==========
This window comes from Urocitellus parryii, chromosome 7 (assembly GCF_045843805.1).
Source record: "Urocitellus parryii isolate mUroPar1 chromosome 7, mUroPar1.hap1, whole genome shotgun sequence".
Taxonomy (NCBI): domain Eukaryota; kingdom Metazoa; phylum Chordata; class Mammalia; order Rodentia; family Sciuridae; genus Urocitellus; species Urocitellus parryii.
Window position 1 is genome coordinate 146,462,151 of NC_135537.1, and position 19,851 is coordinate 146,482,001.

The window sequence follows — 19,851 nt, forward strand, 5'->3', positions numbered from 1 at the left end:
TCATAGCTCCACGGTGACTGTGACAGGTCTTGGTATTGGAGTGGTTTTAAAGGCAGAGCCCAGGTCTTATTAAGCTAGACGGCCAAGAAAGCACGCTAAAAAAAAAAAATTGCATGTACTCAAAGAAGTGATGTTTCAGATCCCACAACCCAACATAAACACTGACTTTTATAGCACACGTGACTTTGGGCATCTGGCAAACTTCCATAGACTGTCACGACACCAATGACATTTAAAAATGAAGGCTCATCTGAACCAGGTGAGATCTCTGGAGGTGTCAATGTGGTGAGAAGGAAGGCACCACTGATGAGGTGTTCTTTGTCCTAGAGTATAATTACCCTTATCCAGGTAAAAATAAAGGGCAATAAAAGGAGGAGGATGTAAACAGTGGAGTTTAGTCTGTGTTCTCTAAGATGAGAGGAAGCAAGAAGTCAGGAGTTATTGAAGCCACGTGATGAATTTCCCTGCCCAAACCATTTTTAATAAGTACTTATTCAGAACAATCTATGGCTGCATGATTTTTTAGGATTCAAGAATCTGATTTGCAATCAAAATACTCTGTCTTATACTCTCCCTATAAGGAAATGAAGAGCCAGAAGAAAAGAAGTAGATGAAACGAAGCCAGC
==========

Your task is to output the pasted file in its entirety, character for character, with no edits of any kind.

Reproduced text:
This window comes from Urocitellus parryii, chromosome 7 (assembly GCF_045843805.1).
Source record: "Urocitellus parryii isolate mUroPar1 chromosome 7, mUroPar1.hap1, whole genome shotgun sequence".
Taxonomy (NCBI): domain Eukaryota; kingdom Metazoa; phylum Chordata; class Mammalia; order Rodentia; family Sciuridae; genus Urocitellus; species Urocitellus parryii.
Window position 1 is genome coordinate 146,462,151 of NC_135537.1, and position 19,851 is coordinate 146,482,001.

The window sequence follows — 19,851 nt, forward strand, 5'->3', positions numbered from 1 at the left end:
TCATAGCTCCACGGTGACTGTGACAGGTCTTGGTATTGGAGTGGTTTTAAAGGCAGAGCCCAGGTCTTATTAAGCTAGACGGCCAAGAAAGCACGCTAAAAAAAAAAAATTGCATGTACTCAAAGAAGTGATGTTTCAGATCCCACAACCCAACATAAACACTGACTTTTATAGCACACGTGACTTTGGGCATCTGGCAAACTTCCATAGACTGTCACGACACCAATGACATTTAAAAATGAAGGCTCATCTGAACCAGGTGAGATCTCTGGAGGTGTCAATGTGGTGAGAAGGAAGGCACCACTGATGAGGTGTTCTTTGTCCTAGAGTATAATTACCCTTATCCAGGTAAAAATAAAGGGCAATAAAAGGAGGAGGATGTAAACAGTGGAGTTTAGTCTGTGTTCTCTAAGATGAGAGGAAGCAAGAAGTCAGGAGTTATTGAAGCCACGTGATGAATTTCCCTGCCCAAACCATTTTTAATAAGTACTTATTCAGAACAATCTATGGCTGCATGATTTTTTAGGATTCAAGAATCTGATTTGCAATCAAAATACTCTGTCTTATACTCTCCCTATAAGGAAATGAAGAGCCAGAAGAAAAGAAGTAGATGAAACGAAGCCAGC